Hurricane Michael: Extreme events bring lessons of disaster resilience
Hurricane Michael hit the Florida Panhandle as a category 5 storm early in the afternoon on Oct. 10, 2018, setting a record as the strongest storm to strike Florida in nearly a century. Michael was the third-strongest storm to make landfall in the U.S. Timothy Schmitz, lead senior regional manager for the International Code Council’s Government Relations division, shares his perspective.
“It’s still standing!”
Those were the words I shouted to my wife when I first saw the aerial image of our home on Oct. 11, 2018. I rushed downstairs to show her the image on my phone. It was the first time we had any proof that our home had survived the category 5 hurricane named Michael.
While searching a Twitter channel from a resident who had stayed on the small barrier island, I came across a link they had posted from the National Oceanic and Atmospheric Administration that had several aerial images. I was able to quickly locate our home by finding the public beach access with the blue roofs (which amazingly weren’t destroyed). What was missing though, and made me look several times, were the townhomes located at the end of our street. I looked closer and gasped seeing that they were completely gone. Cape Shoals had experienced storm-related problems over the years, but Hurricane Michael completely took them down.
Two years earlier, my wife and I did something we had talked about for decades — we purchased a home in sunny Florida. We found a very quiet place located on the Gulf of Mexico approximately one hour east of Panama City. We signed the papers and filed everything away in a safe place. The very next time I opened the file was the early morning hours of Oct. 10, 2018, the day Michael quickly moved from a category 3 to a category 5 hurricane and headed right for us. I couldn’t sleep, woke up early and decided to nervously read my insurance policy over a cup of coffee. Wind policy, water damage, fire damage… we would probably need all of it.
The next 24 hours was met with a mad rush of searching for information. I would check Twitter several times throughout the day for any updates on the status of the residents and other damage to the island. It’s also during this time that I filed the insurance claim. When talking to the worker on the phone, she asked what type of damage my house sustained. I told her it was standing, but had to have significant damage since 17 townhomes on our street were completely destroyed. I also stated that it was unusable since there was no road to the home, no water, sewer or power. It was clear to me that she had not followed the Weather Channel like I had for the last week.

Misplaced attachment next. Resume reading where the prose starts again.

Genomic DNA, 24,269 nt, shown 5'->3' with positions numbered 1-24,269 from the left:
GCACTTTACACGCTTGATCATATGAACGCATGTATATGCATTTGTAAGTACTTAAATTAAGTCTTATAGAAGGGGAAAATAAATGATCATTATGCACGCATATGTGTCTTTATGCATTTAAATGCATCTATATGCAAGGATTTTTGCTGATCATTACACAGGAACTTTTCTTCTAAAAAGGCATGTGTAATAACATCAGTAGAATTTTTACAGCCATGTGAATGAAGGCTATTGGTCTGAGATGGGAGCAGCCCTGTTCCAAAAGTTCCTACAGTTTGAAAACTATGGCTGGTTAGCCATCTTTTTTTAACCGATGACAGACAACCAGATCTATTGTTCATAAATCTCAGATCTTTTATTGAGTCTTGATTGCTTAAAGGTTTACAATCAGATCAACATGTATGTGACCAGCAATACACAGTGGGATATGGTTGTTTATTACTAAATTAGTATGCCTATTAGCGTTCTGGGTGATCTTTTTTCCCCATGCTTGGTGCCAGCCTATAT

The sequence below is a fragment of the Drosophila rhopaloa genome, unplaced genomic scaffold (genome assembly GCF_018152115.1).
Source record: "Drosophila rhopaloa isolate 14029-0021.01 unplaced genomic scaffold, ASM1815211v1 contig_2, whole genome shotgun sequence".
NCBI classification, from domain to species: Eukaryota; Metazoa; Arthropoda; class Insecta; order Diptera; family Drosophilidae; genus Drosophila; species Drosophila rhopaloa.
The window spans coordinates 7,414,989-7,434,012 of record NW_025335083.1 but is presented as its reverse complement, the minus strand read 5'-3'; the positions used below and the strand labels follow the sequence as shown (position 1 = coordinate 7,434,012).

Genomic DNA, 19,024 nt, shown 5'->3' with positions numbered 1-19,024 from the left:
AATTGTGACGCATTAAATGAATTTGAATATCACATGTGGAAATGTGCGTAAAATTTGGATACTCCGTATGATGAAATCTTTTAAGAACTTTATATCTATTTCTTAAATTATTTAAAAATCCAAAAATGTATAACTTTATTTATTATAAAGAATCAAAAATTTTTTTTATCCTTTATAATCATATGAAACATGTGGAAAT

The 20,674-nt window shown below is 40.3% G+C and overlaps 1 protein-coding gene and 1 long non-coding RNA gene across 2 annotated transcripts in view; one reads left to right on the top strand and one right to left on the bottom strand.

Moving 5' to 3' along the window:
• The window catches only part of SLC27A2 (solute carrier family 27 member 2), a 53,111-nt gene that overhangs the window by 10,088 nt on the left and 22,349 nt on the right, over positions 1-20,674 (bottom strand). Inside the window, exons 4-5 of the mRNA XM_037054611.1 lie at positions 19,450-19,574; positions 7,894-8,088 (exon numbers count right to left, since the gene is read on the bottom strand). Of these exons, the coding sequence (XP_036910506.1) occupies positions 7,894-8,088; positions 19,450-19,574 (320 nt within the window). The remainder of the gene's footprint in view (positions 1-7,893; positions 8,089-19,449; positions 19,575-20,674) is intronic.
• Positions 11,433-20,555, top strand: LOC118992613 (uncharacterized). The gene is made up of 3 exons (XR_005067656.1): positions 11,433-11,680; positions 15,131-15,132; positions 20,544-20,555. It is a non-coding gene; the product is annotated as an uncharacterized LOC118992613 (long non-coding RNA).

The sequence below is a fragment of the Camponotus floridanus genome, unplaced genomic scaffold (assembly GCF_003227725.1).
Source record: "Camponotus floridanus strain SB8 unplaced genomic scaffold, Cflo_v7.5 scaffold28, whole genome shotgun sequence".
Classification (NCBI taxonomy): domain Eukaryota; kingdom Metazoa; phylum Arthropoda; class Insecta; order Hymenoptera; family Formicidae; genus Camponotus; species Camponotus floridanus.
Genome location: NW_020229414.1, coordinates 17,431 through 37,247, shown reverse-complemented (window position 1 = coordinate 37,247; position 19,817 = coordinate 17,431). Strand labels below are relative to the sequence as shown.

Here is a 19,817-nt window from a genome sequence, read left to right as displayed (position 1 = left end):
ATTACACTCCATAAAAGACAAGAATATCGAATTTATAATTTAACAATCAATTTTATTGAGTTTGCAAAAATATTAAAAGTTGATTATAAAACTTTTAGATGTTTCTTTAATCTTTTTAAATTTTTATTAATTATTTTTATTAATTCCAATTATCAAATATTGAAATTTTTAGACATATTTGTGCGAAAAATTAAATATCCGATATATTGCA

The lack of information during the next several days was frustrating. Texting wasn’t reliable as many cellular towers were down. Limited updates were found on Twitter and Facebook. Of all places, social media provided the only chance for real-time details of the destruction while the major news sources rightly focused on the tragedies that were unfolding to the residents of Mexico Beach.
It was during these days and nights that I truly began to realize what kind of job I have. I work for the International Code Council — the company that produces the building, fire and plumbing codes, just to name a few. Everybody knows about the Code Council, right? Wrong.
I knew that my home was built to the first round of stricter building codes adopted by the state of Florida. My insurance rates were cheaper because of that fact. What I didn’t know was that the Panhandle had an exemption from wind provisions that would have required my home to have hurricane-rated windows or shutters to protect the inside of the home from water, wind and sand. It would also serve to keep the roof attached so no updraft could occur if the windows and patio doors failed. Flying debris is the major culprit of intrusion.
It was during this period that I realized my home likely had items tear through the windows due to the storm. Cape Shoals was devastated and all that debris had to go somewhere; I theorized that surely it had to come ashore to my location. Fortunately for us, and unfortunately for others, the debris field stayed pretty much on the beach and did significant damage to other neighboring residences.
Flash forward to the insurance adjuster appointment. I was lucky to have some great friends meet him at our house and show him around the site. We lost some tree limbs, pool fencing, siding and soffit/fascia; both air-conditioning units were lifted up and still hanging by their copper lines; several windows wouldn’t open; and there was drywall damage due to the shaking walls in 150 mph winds. We were lucky. Or were we?
Our luck was directly related to the quality construction of the builder and the codes that our home was built to. We took on a category 4+ storm and all I’m dealing with is insurance adjusters and trying to find contractors for repairs. What other residents are dealing with doesn’t compare. Theirs were built in a different time, with different thoughts and different facts. They have to completely rebuild their homes and lives.
We know more now as a society. We are data driven. We know that storms happen and we know that damage will occur. The only thing we can do is try to lessen the damage. That’s where my job comes in. I spend my days helping communities who are working to update their codes. They do this not in the name of more regulation; they do this because we know more. We can take a coastal home, or one in a high fire-risk area, or a home in the Midwest dealing with high winds or hail, and produce codes to make sure it performs and protects its inhabitants on a bad day. We do this so our lives are not in disarray for months and years at a time. We do this so our businesses can reopen quickly to provide the basics to our neighbors. We do this to save lives.